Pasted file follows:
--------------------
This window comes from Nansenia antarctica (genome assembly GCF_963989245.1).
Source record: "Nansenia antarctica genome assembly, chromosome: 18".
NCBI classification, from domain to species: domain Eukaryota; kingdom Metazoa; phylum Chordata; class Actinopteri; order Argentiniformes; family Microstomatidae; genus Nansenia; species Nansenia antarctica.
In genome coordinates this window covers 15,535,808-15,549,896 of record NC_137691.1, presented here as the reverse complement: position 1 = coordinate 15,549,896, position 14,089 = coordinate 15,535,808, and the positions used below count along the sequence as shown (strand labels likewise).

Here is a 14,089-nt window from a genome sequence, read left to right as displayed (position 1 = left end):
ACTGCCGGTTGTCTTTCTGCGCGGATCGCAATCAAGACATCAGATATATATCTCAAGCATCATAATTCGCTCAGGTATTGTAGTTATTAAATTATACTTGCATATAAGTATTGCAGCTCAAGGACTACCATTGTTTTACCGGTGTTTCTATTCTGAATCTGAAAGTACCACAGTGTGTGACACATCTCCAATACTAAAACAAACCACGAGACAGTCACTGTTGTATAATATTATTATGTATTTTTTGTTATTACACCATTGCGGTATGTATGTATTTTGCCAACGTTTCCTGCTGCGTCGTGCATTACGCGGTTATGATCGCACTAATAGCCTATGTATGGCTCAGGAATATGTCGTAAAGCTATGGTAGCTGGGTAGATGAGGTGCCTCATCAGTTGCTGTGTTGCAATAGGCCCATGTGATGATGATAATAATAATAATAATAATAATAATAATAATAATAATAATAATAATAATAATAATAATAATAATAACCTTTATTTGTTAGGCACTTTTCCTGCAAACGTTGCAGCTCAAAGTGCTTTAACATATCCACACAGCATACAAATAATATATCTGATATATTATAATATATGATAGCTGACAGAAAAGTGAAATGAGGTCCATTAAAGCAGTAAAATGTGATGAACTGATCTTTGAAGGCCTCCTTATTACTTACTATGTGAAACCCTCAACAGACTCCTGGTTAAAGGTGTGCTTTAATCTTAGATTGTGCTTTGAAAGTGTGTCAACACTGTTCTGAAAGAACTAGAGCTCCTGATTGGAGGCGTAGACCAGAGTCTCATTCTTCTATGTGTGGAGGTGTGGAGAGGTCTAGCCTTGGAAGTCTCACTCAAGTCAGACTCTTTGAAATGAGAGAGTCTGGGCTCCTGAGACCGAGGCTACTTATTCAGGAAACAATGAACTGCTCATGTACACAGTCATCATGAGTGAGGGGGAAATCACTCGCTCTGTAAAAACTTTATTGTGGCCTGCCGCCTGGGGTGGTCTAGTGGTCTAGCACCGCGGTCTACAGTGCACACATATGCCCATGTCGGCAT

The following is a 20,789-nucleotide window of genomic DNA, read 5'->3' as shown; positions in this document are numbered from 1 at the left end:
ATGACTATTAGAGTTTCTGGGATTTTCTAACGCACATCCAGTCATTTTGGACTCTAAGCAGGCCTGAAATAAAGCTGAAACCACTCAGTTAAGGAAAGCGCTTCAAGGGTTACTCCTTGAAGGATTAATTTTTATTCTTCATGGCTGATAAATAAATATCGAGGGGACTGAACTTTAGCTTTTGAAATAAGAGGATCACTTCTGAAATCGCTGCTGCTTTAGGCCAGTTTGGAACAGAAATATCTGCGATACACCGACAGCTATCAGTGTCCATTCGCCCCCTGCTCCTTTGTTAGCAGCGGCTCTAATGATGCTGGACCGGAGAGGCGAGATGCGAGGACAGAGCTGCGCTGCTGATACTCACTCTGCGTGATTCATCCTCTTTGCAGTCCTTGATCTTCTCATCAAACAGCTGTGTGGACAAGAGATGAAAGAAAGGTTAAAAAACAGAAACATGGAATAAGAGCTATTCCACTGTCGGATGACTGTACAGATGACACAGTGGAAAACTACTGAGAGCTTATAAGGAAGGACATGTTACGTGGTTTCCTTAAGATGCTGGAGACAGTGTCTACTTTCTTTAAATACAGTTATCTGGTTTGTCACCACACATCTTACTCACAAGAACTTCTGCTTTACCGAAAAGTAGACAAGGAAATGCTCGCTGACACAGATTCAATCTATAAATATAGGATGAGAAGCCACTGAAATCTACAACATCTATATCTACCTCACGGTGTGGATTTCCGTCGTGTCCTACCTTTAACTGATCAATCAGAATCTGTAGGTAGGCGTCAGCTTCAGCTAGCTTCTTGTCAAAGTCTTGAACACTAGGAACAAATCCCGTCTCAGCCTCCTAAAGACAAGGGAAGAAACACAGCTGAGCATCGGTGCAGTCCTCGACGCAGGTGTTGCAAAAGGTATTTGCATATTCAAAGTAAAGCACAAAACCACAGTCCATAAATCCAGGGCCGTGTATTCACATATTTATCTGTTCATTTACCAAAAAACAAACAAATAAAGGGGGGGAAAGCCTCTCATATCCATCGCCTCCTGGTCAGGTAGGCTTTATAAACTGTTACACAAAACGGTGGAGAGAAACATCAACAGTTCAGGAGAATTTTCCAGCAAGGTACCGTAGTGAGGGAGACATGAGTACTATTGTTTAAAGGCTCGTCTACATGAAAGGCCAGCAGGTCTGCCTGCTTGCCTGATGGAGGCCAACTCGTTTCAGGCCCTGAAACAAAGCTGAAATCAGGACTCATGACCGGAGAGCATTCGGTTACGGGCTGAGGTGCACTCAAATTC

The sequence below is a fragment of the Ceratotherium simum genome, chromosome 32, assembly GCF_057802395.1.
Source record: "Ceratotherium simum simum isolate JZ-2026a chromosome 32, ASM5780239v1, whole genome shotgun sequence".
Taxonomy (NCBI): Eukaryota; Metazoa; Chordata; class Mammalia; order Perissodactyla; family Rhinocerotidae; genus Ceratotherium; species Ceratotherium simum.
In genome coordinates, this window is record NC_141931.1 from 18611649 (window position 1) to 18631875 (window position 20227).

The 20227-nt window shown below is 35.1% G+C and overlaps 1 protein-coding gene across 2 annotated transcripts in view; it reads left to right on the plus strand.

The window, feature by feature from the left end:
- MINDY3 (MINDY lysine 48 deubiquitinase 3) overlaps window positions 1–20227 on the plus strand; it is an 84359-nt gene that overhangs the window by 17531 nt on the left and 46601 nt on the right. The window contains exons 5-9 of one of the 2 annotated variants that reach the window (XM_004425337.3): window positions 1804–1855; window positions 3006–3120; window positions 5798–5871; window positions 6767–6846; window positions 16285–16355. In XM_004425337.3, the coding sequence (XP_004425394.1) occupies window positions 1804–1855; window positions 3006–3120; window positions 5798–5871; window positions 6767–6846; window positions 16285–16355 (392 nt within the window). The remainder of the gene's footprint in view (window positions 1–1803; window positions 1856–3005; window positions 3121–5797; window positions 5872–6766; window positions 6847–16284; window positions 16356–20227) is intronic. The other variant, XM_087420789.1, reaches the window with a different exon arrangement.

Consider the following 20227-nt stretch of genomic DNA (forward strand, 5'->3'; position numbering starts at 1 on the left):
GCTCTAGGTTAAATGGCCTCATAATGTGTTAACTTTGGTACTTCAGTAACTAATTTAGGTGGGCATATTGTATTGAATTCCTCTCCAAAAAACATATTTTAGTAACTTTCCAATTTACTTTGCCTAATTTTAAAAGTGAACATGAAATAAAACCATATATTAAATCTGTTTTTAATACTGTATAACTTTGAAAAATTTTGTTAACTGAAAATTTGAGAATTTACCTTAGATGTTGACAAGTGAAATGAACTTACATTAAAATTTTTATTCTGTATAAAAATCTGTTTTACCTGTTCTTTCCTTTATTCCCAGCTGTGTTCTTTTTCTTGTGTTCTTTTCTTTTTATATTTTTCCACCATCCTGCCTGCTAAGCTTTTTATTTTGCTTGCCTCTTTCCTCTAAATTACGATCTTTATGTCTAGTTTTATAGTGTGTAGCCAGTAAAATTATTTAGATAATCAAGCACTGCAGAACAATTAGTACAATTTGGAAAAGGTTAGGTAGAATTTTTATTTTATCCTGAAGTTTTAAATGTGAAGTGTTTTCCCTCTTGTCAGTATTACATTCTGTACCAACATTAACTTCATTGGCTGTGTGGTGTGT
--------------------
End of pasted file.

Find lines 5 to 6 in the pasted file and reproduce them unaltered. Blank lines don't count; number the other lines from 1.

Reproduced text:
Here is a 14,089-nt window from a genome sequence, read left to right as displayed (position 1 = left end):
ACTGCCGGTTGTCTTTCTGCGCGGATCGCAATCAAGACATCAGATATATATCTCAAGCATCATAATTCGCTCAGGTATTGTAGTTATTAAATTATACTTGCATATAAGTATTGCAGCTCAAGGACTACCATTGTTTTACCGGTGTTTCTATTCTGAATCTGAAAGTACCACAGTGTGTGACACATCTCCAATACTAAAACAAACCACGAGACAGTCACTGTTGTATAATATTATTATGTATTTTTTGTTATTACACCATTGCGGTATGTATGTATTTTGCCAACGTTTCCTGCTGCGTCGTGCATTACGCGGTTATGATCGCACTAATAGCCTATGTATGGCTCAGGAATATGTCGTAAAGCTATGGTAGCTGGGTAGATGAGGTGCCTCATCAGTTGCTGTGTTGCAATAGGCCCATGTGATGATGATAATAATAATAATAATAATAATAATAATAATAATAATAATAATAATAATAATAATAATAATAATAACCTTTATTTGTTAGGCACTTTTCCTGCAAACGTTGCAGCTCAAAGTGCTTTAACATATCCACACAGCATACAAATAATATATCTGATATATTATAATATATGATAGCTGACAGAAAAGTGAAATGAGGTCCATTAAAGCAGTAAAATGTGATGAACTGATCTTTGAAGGCCTCCTTATTACTTACTATGTGAAACCCTCAACAGACTCCTGGTTAAAGGTGTGCTTTAATCTTAGATTGTGCTTTGAAAGTGTGTCAACACTGTTCTGAAAGAACTAGAGCTCCTGATTGGAGGCGTAGACCAGAGTCTCATTCTTCTATGTGTGGAGGTGTGGAGAGGTCTAGCCTTGGAAGTCTCACTCAAGTCAGACTCTTTGAAATGAGAGAGTCTGGGCTCCTGAGACCGAGGCTACTTATTCAGGAAACAATGAACTGCTCATGTACACAGTCATCATGAGTGAGGGGGAAATCACTCGCTCTGTAAAAACTTTATTGTGGCCTGCCGCCTGGGGTGGTCTAGTGGTCTAGCACCGCGGTCTACAGTGCACACATATGCCCATGTCGGCAT